For the past year, areas that were hit hard during the housing market crash have been seeing some of the biggest increases says Troy McMullen for the Washington Post.

Miami, Las Vegas, and parts of Arizona and California, which hit close to rock bottom in 2006, are making huge comebacks and seeing gains that far outpace the national average, according to the National Association of Realtors. Miami is now seeing the highest price jumps since 2006 at the peak of its last housing boom, and Las Vegas sales of homes priced at more than $1 million nearly doubled in 2015 compared with the previous year.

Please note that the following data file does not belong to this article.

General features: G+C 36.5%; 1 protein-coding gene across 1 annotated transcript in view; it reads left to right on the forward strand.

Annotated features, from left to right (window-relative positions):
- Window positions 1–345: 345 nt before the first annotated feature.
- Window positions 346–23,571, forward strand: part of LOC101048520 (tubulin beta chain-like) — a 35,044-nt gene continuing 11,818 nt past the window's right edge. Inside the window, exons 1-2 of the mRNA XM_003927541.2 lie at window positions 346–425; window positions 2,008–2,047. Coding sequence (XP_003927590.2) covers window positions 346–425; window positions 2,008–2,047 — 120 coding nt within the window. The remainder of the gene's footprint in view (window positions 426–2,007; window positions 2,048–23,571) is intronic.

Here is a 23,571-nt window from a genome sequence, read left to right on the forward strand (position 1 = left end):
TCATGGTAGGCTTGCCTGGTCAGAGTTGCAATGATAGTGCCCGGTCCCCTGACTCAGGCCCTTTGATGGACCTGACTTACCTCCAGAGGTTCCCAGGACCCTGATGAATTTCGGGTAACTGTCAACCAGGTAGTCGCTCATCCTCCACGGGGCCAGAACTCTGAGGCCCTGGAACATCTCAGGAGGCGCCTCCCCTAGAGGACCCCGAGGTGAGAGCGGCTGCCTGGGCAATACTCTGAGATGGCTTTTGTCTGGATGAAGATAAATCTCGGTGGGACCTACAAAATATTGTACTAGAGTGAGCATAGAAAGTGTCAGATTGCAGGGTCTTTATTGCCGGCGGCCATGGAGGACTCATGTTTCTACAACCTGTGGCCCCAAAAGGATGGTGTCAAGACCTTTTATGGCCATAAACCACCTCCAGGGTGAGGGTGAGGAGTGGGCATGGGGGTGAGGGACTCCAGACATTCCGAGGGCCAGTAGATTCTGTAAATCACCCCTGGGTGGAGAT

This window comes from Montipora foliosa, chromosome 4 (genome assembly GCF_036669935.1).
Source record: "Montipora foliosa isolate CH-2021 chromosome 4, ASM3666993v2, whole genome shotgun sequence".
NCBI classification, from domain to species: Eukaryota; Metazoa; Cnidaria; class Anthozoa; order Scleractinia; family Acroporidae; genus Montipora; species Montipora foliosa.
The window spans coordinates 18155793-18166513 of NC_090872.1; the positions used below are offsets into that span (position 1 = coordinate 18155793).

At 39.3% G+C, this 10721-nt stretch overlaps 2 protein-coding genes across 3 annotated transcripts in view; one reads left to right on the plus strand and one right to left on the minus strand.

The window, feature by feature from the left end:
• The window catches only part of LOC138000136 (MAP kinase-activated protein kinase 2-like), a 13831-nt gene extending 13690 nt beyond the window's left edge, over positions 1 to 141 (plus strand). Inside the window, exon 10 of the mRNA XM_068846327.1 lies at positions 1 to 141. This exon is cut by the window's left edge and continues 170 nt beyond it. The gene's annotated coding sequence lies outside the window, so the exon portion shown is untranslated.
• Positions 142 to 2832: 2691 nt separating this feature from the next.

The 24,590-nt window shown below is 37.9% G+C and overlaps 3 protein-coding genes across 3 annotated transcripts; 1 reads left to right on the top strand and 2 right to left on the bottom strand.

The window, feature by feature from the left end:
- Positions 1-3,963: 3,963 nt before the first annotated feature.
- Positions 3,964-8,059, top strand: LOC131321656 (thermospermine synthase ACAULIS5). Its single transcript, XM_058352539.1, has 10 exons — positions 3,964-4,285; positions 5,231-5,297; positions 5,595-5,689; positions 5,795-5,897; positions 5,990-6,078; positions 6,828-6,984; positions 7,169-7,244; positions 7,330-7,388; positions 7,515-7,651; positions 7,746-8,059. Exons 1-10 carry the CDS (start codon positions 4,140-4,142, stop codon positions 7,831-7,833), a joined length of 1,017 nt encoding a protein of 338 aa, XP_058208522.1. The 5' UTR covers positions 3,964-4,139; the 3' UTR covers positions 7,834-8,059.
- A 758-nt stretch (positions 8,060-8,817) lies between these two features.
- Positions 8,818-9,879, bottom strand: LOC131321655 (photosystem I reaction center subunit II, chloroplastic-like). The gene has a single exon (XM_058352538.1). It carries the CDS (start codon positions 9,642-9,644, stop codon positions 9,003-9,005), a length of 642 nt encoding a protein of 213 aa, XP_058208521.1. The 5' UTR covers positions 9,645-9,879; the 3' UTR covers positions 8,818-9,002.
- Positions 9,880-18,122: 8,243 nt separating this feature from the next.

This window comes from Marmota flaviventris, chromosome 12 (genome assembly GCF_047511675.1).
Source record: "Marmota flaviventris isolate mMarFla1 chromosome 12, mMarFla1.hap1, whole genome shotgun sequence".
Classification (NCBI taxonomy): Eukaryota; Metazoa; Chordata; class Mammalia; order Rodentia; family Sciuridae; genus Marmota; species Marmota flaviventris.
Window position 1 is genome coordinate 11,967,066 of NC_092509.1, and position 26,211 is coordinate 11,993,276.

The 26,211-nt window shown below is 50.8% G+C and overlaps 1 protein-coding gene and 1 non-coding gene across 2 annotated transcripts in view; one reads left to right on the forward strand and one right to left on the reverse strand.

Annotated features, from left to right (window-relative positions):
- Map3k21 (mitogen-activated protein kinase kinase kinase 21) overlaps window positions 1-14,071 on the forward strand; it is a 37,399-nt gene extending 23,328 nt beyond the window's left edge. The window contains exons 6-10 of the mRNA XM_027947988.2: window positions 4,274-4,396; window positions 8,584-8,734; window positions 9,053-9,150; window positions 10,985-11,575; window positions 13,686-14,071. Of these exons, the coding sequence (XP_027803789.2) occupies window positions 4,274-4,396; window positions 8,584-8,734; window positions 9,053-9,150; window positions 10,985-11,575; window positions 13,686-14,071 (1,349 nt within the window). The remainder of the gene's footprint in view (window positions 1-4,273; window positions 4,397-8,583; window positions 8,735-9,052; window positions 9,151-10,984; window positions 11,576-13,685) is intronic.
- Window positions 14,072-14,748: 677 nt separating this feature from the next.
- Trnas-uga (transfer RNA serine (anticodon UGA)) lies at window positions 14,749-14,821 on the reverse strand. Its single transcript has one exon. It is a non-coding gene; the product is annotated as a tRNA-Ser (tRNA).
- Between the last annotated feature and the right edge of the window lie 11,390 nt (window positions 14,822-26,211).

The upward trend follows one taking hold nationally, where home prices across the United States are steadily rising, fueled in part by low mortgage rates, shrinking inventory and more affordable prices. As of May, average home prices within the S&P CoreLogic Case-Shiller U.S. National Home Price NSA Index’s 10-city and 20-city composites were back to their 2007 levels. Tighter lending restrictions, higher down-payment requirements and curbing overbuilding in places once inundated with property development are driving their changing fortunes.

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